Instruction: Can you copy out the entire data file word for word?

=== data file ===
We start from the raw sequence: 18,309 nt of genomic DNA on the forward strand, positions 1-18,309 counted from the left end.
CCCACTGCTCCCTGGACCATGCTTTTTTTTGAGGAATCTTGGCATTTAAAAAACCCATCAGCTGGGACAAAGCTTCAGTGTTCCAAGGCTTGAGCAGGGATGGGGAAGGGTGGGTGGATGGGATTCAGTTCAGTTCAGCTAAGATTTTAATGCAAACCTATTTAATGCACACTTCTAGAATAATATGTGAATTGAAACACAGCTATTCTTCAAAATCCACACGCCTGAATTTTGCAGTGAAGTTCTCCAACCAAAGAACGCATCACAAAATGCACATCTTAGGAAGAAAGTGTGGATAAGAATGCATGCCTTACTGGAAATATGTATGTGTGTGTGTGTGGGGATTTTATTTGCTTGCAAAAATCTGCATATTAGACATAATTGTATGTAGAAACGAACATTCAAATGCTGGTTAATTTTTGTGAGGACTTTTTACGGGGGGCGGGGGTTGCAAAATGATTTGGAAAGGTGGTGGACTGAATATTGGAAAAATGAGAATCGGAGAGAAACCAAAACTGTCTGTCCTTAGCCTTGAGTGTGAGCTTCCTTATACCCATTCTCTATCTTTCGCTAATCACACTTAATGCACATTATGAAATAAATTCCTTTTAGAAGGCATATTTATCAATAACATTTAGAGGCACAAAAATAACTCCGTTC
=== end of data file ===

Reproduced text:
We start from the raw sequence: 18,309 nt of genomic DNA on the forward strand, positions 1-18,309 counted from the left end.
CCCACTGCTCCCTGGACCATGCTTTTTTTTGAGGAATCTTGGCATTTAAAAAACCCATCAGCTGGGACAAAGCTTCAGTGTTCCAAGGCTTGAGCAGGGATGGGGAAGGGTGGGTGGATGGGATTCAGTTCAGTTCAGCTAAGATTTTAATGCAAACCTATTTAATGCACACTTCTAGAATAATATGTGAATTGAAACACAGCTATTCTTCAAAATCCACACGCCTGAATTTTGCAGTGAAGTTCTCCAACCAAAGAACGCATCACAAAATGCACATCTTAGGAAGAAAGTGTGGATAAGAATGCATGCCTTACTGGAAATATGTATGTGTGTGTGTGTGGGGATTTTATTTGCTTGCAAAAATCTGCATATTAGACATAATTGTATGTAGAAACGAACATTCAAATGCTGGTTAATTTTTGTGAGGACTTTTTACGGGGGGCGGGGGTTGCAAAATGATTTGGAAAGGTGGTGGACTGAATATTGGAAAAATGAGAATCGGAGAGAAACCAAAACTGTCTGTCCTTAGCCTTGAGTGTGAGCTTCCTTATACCCATTCTCTATCTTTCGCTAATCACACTTAATGCACATTATGAAATAAATTCCTTTTAGAAGGCATATTTATCAATAACATTTAGAGGCACAAAAATAACTCCGTTC